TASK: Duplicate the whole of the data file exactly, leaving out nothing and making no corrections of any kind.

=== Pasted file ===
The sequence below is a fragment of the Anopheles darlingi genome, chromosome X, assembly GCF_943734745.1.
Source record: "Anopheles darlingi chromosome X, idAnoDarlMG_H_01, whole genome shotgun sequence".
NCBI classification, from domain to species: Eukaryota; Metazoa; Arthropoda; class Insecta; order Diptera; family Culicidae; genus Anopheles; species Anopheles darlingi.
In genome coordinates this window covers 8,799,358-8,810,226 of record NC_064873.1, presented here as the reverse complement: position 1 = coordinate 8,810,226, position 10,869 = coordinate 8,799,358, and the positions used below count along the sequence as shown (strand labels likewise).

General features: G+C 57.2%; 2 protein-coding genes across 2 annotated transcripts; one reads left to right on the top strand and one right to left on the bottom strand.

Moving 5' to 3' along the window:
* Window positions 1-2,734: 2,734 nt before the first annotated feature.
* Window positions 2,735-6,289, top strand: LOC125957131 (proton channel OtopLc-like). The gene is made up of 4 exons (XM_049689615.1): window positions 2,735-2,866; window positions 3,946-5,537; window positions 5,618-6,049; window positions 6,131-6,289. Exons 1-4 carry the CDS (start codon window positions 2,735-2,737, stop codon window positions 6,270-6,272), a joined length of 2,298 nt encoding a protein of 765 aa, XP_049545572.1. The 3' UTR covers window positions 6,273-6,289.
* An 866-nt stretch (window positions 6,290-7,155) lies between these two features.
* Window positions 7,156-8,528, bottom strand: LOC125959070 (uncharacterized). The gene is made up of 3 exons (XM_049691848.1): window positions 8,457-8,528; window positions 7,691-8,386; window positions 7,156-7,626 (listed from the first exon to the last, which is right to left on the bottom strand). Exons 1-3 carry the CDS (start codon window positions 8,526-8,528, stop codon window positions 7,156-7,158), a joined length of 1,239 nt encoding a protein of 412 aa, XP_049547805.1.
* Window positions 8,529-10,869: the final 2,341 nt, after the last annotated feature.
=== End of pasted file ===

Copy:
The sequence below is a fragment of the Anopheles darlingi genome, chromosome X, assembly GCF_943734745.1.
Source record: "Anopheles darlingi chromosome X, idAnoDarlMG_H_01, whole genome shotgun sequence".
NCBI classification, from domain to species: Eukaryota; Metazoa; Arthropoda; class Insecta; order Diptera; family Culicidae; genus Anopheles; species Anopheles darlingi.
In genome coordinates this window covers 8,799,358-8,810,226 of record NC_064873.1, presented here as the reverse complement: position 1 = coordinate 8,810,226, position 10,869 = coordinate 8,799,358, and the positions used below count along the sequence as shown (strand labels likewise).

General features: G+C 57.2%; 2 protein-coding genes across 2 annotated transcripts; one reads left to right on the top strand and one right to left on the bottom strand.

Moving 5' to 3' along the window:
* Window positions 1-2,734: 2,734 nt before the first annotated feature.
* Window positions 2,735-6,289, top strand: LOC125957131 (proton channel OtopLc-like). The gene is made up of 4 exons (XM_049689615.1): window positions 2,735-2,866; window positions 3,946-5,537; window positions 5,618-6,049; window positions 6,131-6,289. Exons 1-4 carry the CDS (start codon window positions 2,735-2,737, stop codon window positions 6,270-6,272), a joined length of 2,298 nt encoding a protein of 765 aa, XP_049545572.1. The 3' UTR covers window positions 6,273-6,289.
* An 866-nt stretch (window positions 6,290-7,155) lies between these two features.
* Window positions 7,156-8,528, bottom strand: LOC125959070 (uncharacterized). The gene is made up of 3 exons (XM_049691848.1): window positions 8,457-8,528; window positions 7,691-8,386; window positions 7,156-7,626 (listed from the first exon to the last, which is right to left on the bottom strand). Exons 1-3 carry the CDS (start codon window positions 8,526-8,528, stop codon window positions 7,156-7,158), a joined length of 1,239 nt encoding a protein of 412 aa, XP_049547805.1.
* Window positions 8,529-10,869: the final 2,341 nt, after the last annotated feature.